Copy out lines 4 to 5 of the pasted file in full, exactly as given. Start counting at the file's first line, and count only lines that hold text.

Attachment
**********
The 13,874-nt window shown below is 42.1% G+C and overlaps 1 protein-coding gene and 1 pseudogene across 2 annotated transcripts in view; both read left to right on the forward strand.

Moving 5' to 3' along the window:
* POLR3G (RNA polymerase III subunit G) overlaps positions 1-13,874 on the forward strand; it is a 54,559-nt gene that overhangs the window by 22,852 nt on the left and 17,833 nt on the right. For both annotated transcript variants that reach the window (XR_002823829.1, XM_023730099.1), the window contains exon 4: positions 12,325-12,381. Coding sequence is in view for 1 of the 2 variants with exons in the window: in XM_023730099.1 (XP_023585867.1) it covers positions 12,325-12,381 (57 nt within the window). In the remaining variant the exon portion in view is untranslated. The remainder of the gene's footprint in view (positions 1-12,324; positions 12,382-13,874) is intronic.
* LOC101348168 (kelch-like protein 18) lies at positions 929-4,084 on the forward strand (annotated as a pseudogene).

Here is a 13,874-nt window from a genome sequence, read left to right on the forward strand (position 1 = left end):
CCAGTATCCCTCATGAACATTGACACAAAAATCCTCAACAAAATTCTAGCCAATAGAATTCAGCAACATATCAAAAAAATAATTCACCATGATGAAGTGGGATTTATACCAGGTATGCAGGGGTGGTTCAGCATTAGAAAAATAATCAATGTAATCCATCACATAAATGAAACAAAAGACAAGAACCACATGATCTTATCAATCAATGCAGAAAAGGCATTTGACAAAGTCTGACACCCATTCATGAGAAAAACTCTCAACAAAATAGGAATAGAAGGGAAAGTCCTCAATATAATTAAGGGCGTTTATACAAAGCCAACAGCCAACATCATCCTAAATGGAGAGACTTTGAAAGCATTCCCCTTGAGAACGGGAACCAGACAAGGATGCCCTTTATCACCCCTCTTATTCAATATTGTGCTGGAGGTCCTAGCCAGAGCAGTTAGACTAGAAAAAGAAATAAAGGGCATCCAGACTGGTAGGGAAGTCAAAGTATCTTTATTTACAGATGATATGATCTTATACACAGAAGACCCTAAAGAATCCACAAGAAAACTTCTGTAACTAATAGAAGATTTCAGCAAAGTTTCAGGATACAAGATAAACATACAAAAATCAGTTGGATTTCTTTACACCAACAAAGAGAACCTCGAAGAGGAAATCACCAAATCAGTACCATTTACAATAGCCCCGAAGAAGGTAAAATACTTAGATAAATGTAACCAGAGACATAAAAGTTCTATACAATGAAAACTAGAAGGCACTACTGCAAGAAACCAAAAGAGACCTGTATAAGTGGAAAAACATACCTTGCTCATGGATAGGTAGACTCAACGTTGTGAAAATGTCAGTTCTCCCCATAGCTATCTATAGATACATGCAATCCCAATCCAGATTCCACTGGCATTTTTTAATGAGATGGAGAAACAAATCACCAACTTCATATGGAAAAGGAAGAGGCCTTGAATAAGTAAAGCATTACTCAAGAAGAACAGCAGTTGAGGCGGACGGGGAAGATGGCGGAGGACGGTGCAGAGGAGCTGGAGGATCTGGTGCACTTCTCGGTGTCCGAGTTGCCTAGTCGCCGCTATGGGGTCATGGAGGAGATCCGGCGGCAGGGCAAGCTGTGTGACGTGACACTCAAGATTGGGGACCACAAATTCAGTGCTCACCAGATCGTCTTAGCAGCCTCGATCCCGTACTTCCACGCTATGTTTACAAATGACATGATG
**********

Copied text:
* LOC101348168 (kelch-like protein 18) lies at positions 929-4,084 on the forward strand (annotated as a pseudogene).

Here is a 13,874-nt window from a genome sequence, read left to right on the forward strand (position 1 = left end):